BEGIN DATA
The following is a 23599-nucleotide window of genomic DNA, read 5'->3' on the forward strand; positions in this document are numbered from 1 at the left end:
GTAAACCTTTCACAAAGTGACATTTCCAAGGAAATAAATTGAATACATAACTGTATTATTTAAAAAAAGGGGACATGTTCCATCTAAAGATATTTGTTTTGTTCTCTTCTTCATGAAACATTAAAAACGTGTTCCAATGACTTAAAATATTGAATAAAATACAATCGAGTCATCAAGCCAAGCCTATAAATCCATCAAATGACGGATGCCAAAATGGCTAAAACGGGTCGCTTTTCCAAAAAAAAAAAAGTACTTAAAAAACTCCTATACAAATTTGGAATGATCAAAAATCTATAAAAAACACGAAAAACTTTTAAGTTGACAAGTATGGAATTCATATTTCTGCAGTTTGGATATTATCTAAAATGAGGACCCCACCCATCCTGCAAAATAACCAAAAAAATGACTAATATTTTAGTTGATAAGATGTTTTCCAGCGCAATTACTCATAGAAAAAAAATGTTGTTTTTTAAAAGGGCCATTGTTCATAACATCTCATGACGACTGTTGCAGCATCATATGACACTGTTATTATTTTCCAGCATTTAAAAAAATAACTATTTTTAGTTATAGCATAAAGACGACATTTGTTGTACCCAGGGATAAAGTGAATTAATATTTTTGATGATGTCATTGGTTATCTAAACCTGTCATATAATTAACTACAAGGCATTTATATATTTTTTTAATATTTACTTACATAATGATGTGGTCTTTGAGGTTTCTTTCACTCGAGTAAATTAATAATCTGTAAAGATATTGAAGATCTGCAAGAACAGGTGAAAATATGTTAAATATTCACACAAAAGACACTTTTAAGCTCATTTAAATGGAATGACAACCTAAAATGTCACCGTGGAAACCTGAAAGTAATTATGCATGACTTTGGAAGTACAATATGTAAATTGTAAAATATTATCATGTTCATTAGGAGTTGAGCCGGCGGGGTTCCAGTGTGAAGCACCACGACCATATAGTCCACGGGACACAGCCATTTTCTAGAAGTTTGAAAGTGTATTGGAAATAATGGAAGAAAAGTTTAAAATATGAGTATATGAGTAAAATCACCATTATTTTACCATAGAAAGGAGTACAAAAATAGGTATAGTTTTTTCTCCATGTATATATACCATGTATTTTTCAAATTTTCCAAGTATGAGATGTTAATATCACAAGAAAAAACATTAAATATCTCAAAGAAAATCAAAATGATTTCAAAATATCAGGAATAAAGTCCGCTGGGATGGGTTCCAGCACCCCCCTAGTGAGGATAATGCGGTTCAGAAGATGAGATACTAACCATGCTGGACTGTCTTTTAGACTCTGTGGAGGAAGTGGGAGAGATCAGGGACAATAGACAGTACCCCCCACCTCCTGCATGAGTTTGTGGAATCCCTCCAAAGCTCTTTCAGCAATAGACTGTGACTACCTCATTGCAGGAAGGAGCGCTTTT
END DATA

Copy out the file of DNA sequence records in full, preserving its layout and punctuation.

The following is a 23599-nucleotide window of genomic DNA, read 5'->3' on the forward strand; positions in this document are numbered from 1 at the left end:
GTAAACCTTTCACAAAGTGACATTTCCAAGGAAATAAATTGAATACATAACTGTATTATTTAAAAAAAGGGGACATGTTCCATCTAAAGATATTTGTTTTGTTCTCTTCTTCATGAAACATTAAAAACGTGTTCCAATGACTTAAAATATTGAATAAAATACAATCGAGTCATCAAGCCAAGCCTATAAATCCATCAAATGACGGATGCCAAAATGGCTAAAACGGGTCGCTTTTCCAAAAAAAAAAAAGTACTTAAAAAACTCCTATACAAATTTGGAATGATCAAAAATCTATAAAAAACACGAAAAACTTTTAAGTTGACAAGTATGGAATTCATATTTCTGCAGTTTGGATATTATCTAAAATGAGGACCCCACCCATCCTGCAAAATAACCAAAAAAATGACTAATATTTTAGTTGATAAGATGTTTTCCAGCGCAATTACTCATAGAAAAAAAATGTTGTTTTTTAAAAGGGCCATTGTTCATAACATCTCATGACGACTGTTGCAGCATCATATGACACTGTTATTATTTTCCAGCATTTAAAAAAATAACTATTTTTAGTTATAGCATAAAGACGACATTTGTTGTACCCAGGGATAAAGTGAATTAATATTTTTGATGATGTCATTGGTTATCTAAACCTGTCATATAATTAACTACAAGGCATTTATATATTTTTTTAATATTTACTTACATAATGATGTGGTCTTTGAGGTTTCTTTCACTCGAGTAAATTAATAATCTGTAAAGATATTGAAGATCTGCAAGAACAGGTGAAAATATGTTAAATATTCACACAAAAGACACTTTTAAGCTCATTTAAATGGAATGACAACCTAAAATGTCACCGTGGAAACCTGAAAGTAATTATGCATGACTTTGGAAGTACAATATGTAAATTGTAAAATATTATCATGTTCATTAGGAGTTGAGCCGGCGGGGTTCCAGTGTGAAGCACCACGACCATATAGTCCACGGGACACAGCCATTTTCTAGAAGTTTGAAAGTGTATTGGAAATAATGGAAGAAAAGTTTAAAATATGAGTATATGAGTAAAATCACCATTATTTTACCATAGAAAGGAGTACAAAAATAGGTATAGTTTTTTCTCCATGTATATATACCATGTATTTTTCAAATTTTCCAAGTATGAGATGTTAATATCACAAGAAAAAACATTAAATATCTCAAAGAAAATCAAAATGATTTCAAAATATCAGGAATAAAGTCCGCTGGGATGGGTTCCAGCACCCCCCTAGTGAGGATAATGCGGTTCAGAAGATGAGATACTAACCATGCTGGACTGTCTTTTAGACTCTGTGGAGGAAGTGGGAGAGATCAGGGACAATAGACAGTACCCCCCACCTCCTGCATGAGTTTGTGGAATCCCTCCAAAGCTCTTTCAGCAATAGACTGTGACTACCTCATTGCAGGAAGGAGCGCTTTT